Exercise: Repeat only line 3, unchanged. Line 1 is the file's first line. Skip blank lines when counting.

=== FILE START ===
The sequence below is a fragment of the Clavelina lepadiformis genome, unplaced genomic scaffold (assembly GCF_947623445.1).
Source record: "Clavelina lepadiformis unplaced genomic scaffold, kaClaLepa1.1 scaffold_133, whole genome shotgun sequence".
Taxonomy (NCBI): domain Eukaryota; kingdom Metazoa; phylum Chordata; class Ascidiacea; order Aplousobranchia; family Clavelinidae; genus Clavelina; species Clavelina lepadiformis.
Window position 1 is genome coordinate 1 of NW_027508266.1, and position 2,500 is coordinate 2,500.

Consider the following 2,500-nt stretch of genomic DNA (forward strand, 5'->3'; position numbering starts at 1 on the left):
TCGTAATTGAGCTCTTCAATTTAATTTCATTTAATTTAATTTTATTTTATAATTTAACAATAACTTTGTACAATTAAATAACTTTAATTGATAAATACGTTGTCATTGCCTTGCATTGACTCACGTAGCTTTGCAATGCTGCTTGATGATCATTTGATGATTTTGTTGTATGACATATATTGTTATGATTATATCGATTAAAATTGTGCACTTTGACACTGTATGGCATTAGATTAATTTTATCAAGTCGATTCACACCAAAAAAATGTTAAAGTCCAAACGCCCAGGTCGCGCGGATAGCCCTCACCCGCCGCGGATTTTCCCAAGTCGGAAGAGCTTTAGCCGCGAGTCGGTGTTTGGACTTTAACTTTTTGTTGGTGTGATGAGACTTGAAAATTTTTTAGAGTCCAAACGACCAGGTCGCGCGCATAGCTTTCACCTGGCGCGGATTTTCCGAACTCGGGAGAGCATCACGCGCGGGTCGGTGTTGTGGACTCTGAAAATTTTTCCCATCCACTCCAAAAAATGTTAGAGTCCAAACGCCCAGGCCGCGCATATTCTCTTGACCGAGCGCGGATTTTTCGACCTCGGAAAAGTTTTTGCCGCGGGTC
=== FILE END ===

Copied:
Taxonomy (NCBI): domain Eukaryota; kingdom Metazoa; phylum Chordata; class Ascidiacea; order Aplousobranchia; family Clavelinidae; genus Clavelina; species Clavelina lepadiformis.